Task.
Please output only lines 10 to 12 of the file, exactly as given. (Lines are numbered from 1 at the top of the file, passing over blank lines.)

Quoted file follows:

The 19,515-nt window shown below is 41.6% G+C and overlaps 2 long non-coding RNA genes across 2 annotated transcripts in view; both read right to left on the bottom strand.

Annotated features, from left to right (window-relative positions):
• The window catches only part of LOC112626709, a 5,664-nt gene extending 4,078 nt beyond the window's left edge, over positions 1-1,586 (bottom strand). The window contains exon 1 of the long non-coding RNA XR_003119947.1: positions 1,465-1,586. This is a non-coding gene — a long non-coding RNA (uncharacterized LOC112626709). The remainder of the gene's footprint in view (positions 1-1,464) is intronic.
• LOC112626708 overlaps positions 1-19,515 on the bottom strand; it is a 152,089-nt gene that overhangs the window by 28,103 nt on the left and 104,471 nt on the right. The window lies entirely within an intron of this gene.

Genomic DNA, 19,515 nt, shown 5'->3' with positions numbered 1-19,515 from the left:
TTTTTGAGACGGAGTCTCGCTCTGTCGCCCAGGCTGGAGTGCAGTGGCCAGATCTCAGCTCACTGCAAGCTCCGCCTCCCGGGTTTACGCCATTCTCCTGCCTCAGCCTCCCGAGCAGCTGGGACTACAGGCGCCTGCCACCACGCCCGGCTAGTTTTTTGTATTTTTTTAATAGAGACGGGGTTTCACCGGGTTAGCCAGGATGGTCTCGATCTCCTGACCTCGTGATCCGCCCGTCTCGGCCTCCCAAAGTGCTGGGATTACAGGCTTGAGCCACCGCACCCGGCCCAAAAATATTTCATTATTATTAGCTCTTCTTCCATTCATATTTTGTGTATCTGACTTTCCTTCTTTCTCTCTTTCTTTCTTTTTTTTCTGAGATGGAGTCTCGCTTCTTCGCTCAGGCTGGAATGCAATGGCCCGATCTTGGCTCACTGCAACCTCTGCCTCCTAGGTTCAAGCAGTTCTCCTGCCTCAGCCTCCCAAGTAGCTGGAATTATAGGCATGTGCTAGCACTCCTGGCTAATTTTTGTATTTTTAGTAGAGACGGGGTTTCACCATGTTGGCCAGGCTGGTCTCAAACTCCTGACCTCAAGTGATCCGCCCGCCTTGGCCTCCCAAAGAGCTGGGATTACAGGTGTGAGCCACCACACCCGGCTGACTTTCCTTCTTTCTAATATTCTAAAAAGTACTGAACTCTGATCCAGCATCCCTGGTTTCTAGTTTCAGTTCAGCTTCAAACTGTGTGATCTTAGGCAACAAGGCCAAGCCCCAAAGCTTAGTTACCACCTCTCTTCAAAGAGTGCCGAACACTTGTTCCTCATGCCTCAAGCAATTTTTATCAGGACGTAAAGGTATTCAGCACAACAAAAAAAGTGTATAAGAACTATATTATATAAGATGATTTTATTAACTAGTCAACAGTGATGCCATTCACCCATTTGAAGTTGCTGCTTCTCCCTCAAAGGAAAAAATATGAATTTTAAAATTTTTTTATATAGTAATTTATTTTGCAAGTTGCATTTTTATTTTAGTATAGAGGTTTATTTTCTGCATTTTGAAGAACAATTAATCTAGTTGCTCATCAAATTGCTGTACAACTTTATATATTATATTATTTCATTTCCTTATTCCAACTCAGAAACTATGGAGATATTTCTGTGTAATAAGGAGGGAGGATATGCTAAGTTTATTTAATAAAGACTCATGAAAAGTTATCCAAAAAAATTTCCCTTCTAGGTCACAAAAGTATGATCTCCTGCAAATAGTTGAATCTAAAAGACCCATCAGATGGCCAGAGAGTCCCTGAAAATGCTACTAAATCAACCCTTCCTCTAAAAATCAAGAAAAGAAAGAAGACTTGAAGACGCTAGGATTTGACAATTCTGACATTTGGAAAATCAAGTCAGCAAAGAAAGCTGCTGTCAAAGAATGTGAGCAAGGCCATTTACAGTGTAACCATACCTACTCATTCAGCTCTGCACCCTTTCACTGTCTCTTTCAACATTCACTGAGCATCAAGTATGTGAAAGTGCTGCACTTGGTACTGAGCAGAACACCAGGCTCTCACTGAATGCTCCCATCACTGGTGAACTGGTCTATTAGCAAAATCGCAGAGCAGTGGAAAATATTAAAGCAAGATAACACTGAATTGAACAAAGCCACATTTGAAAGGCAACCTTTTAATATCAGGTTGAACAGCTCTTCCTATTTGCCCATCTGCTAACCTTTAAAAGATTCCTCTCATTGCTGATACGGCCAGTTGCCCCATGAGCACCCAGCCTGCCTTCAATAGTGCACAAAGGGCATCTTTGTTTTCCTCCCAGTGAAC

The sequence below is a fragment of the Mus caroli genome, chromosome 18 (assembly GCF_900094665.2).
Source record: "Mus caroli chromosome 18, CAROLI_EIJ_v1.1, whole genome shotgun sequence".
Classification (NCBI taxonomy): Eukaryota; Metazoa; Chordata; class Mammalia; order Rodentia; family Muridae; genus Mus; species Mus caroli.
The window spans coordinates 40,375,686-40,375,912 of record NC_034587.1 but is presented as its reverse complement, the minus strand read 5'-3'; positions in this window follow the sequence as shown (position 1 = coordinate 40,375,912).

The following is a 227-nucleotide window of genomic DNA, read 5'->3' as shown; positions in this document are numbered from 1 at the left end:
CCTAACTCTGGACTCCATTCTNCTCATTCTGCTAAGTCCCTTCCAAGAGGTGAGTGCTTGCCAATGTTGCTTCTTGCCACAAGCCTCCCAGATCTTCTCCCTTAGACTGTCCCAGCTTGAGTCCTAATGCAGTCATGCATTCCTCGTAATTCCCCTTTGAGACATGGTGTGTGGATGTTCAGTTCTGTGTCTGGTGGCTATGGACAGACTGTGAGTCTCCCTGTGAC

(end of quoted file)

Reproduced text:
The window spans coordinates 40,375,686-40,375,912 of record NC_034587.1 but is presented as its reverse complement, the minus strand read 5'-3'; positions in this window follow the sequence as shown (position 1 = coordinate 40,375,912).

The following is a 227-nucleotide window of genomic DNA, read 5'->3' as shown; positions in this document are numbered from 1 at the left end:
CCTAACTCTGGACTCCATTCTNCTCATTCTGCTAAGTCCCTTCCAAGAGGTGAGTGCTTGCCAATGTTGCTTCTTGCCACAAGCCTCCCAGATCTTCTCCCTTAGACTGTCCCAGCTTGAGTCCTAATGCAGTCATGCATTCCTCGTAATTCCCCTTTGAGACATGGTGTGTGGATGTTCAGTTCTGTGTCTGGTGGCTATGGACAGACTGTGAGTCTCCCTGTGAC